Lorry collision underlines Uffizi vulnerability
FLORENCE -- Around 7 a.m. on Thursday a truck driver hit one of the supporting pillars of the Vasari corridor, the passageway which connects the Uffizi museum to Palazzo Pitti, crossing the Arno river. The corridor was designed in the 16th century by architect and art critic Giorgio Vasari and is considered a pearl of Florentine renaissance style architecture.
The driver’s manoeuvre damaged the base of one of the gallery’s pillars, at the intersection of the Lungarno degli Archibusierei with the Ponte Vecchio. After the accident, the driver drove away quickly in the direction of piazza della Signoria. The Uffizi museum immediately activated their security protocol and raised the alarm. Thanks to footage from local CCTV, the municipal police were able to identify the number plate of the truck and the driver, a 50 year-old man from Campania region. The man is due to pay a fine of 378 euros.
Under Italian law, the responsible person is also accountable to pay for the damage to the structure and for restoration to its original state. "The damage is well over ten thousand euros" says Eike Schmidt, director of the Uffizi, whose role includes supervision of the gallery. Mr Schimdt raised a legal complaint against the driver for ‘damage of an architectural good’.
"Due to the shock - Schmidt explained – the base of the pillar broke. From the first inspection, however, it seems that the internal structure of the column has not been damaged. Now we must start by securing the area. " "Of course - continued the director – the person who was driving the vehicle must have noticed what happened." Schmidt concluded that the accident could lead to "reconsider the idea of having a pedestrian area around the Ponte Vecchio. "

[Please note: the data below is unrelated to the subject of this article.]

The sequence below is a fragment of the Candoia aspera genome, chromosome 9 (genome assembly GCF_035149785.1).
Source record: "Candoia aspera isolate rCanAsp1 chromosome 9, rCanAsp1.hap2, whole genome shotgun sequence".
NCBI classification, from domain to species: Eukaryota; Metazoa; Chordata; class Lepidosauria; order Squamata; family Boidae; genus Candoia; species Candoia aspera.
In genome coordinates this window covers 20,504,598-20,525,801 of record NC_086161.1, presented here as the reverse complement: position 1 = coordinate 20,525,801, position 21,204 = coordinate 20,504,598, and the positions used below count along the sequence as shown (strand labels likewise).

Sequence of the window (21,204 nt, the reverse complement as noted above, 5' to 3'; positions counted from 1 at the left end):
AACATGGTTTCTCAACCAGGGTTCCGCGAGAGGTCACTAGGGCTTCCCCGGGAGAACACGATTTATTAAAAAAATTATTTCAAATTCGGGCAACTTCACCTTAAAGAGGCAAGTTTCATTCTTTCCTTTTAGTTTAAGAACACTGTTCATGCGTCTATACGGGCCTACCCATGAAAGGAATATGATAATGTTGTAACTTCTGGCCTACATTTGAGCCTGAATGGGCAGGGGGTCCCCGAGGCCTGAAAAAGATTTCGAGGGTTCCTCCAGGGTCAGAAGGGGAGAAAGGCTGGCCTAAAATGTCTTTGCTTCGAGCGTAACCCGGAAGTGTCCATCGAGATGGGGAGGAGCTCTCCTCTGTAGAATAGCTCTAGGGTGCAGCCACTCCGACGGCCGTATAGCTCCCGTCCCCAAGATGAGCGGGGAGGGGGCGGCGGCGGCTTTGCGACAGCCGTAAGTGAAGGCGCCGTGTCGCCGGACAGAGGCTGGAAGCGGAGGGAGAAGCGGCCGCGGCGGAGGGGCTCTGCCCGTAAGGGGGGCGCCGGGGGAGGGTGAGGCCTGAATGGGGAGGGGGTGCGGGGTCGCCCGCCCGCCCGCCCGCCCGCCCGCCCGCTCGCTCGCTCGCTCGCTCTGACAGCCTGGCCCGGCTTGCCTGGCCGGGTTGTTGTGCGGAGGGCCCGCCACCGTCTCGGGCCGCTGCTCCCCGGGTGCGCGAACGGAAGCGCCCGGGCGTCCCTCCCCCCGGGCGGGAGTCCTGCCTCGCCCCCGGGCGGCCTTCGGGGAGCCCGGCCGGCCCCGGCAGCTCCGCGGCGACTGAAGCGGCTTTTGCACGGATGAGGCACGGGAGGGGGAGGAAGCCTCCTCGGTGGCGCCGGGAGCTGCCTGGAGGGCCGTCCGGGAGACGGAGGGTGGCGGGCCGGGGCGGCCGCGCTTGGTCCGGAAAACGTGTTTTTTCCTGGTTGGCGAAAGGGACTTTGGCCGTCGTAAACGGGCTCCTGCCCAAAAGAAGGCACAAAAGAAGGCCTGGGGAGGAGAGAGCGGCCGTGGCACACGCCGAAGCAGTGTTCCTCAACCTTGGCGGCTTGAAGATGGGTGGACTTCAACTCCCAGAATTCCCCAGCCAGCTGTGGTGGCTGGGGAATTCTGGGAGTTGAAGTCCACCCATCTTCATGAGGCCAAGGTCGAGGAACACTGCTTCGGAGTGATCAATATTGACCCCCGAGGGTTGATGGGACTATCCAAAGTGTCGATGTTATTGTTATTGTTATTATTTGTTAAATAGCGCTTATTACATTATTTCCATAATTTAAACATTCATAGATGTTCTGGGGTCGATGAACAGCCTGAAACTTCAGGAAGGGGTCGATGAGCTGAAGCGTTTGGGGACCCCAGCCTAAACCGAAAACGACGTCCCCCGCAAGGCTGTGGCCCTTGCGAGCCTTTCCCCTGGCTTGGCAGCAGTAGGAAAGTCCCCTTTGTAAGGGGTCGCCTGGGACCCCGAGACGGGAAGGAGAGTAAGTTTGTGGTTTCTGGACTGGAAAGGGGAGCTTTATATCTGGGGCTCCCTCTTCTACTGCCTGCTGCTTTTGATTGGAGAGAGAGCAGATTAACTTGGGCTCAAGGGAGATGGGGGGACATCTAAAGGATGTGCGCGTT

‘Having a pedestrian area would have made no difference’ said Stefano Giorgetti, city advisor for mobility, ‘given that the vehicle which damaged the pillar is used for freight transport and as such would be allowed in pedestrian areas. "
The Vasari corridor was commissioned in 1565 by Cosimo de Medici, grand duke of Florence, and designed by architect Vasari, who had already designed the Uffizi gallery. The corridor connects the Palazzo Pitti, then residence of the Medici family, to the town hall, Palazzo Pitti. The gallery was built in just five months to allow the newly wed son of Cosimo, Francesco de Medici, and his wife, Johanna of Austria, to move freely and safely across the city. Starting from Palazzo Vecchio, it goes through the Uffizi, runs along and then across the Arno river on the Ponte Vecchio, goes round the Manelli Tower and the Obriachi (drunken) tower. The gallery then enters the church of Santa Felicita, transforming into an elevated balcony, to end in Palazzo Pitti.
The gallery has been hit by another shock, of a different nature, in 1993, when a car full of explosive blew up near Torre dei Pulci in a mafia-led attack. Five people were killed and many others wounded as well as serioujsly damaging the Uffizi Gallery and the Vasari corridor. In the corridor, some of the precious self-portraits exposed were irremediably damaged.